Mar 092012
 
woman

This post originally appeared on the ChicagoNow blog, “Ask Dr. Chill: Practical Answers to the Toughest Caregiving Questions.” It is being reposted here with the author’s permission.

Almost eight years at the Alzheimer’s Association — five at the Utah Chapter and close to three at the National Office right here in Chicago — left equally enduring imprints on my mind and heart. The mental imprint is analytical, bridging science and people in the shape of a fervent belief that a cure is inevitable.

The imprint on my heart is much different. It’s in the form of my own grandmother, who died of complications from Alzheimer’s disease and vascular dementia at the age of 89. It’s a delicate imprint, and it still hurts sometimes, even though she died more than 20 years ago. I see her face in almost every person I meet who has the disease.

It is because of these imprints that I took great interest in the Alzheimer’s Association’s recent release of its 2012 Alzheimer’s Disease Facts and Figures Report. This compendium of facts is impressive and startling. For a very cool visual summary of the toll that Alzheimer’s disease takes on individuals, caregivers, families, and the health care system, check out this 2-minute video marking the report’s release:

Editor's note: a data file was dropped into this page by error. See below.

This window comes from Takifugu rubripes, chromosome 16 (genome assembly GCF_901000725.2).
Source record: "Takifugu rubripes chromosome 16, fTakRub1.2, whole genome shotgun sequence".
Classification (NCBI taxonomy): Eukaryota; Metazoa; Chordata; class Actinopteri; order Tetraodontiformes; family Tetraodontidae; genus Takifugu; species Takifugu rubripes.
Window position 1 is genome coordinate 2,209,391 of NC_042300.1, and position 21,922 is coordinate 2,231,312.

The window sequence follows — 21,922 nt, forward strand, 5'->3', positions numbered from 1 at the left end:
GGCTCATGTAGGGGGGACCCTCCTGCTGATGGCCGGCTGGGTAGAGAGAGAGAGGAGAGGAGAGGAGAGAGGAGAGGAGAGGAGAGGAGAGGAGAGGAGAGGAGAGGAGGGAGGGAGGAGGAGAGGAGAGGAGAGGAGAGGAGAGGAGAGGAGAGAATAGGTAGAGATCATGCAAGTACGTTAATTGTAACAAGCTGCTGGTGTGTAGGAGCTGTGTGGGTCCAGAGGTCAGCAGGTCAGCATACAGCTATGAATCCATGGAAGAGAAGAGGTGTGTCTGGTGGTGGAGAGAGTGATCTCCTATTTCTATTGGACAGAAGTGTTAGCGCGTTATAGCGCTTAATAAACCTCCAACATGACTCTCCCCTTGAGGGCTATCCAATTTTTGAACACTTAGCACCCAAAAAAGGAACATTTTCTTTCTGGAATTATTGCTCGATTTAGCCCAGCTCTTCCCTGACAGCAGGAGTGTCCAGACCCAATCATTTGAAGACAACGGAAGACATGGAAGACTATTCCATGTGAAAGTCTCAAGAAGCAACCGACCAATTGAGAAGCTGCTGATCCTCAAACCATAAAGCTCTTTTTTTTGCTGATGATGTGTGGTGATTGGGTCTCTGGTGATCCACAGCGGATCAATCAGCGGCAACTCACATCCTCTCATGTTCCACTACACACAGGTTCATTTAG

It gave Dr. Chill the chills…and some tears. According to the report, there are more than 15 million caregivers in the United States caring for someone with Alzheimer’s or a related dementia. In 2011, they provided over 17 billion hours of care valued at more than $210 billion.

But here’s the thing that really disturbs me. Caregivers don’t only care for people with Alzheimer’s disease and other dementias. There are caregivers for people with cancer, diabetes, heart disease, lung disease and those who had a stroke among other health complications. Some of you reading this blog may be caring for someone with a developmental or physical disability. Others might be taking care of someone who is simply having trouble maintaining independence due to the normal course of aging.

The numbers in the Alzheimer’s Association’s report are stunning, but they paint just one swath of the caregiver landscape. I started to wonder how much of the landscape remained. Some digging turned up a 2009 report—the most recent I could find that provides general numbers — compiled by the National Alliance for Caregiving and AARP. Caregiving in the US states there are 65.7 million caregivers in the United States caring for someone who is aged, disabled, and/or ill. Now that’s really stunning.

Remember that mental imprint I described? The analytical, more objective one. When I hear these kinds of numbers, my mind turns toward concepts of magnitude, awareness, research, the badly mired health care system, graphs, charts, grant proposals, and yes, cool videos that send shivers down my spine. In other words, I see the big picture.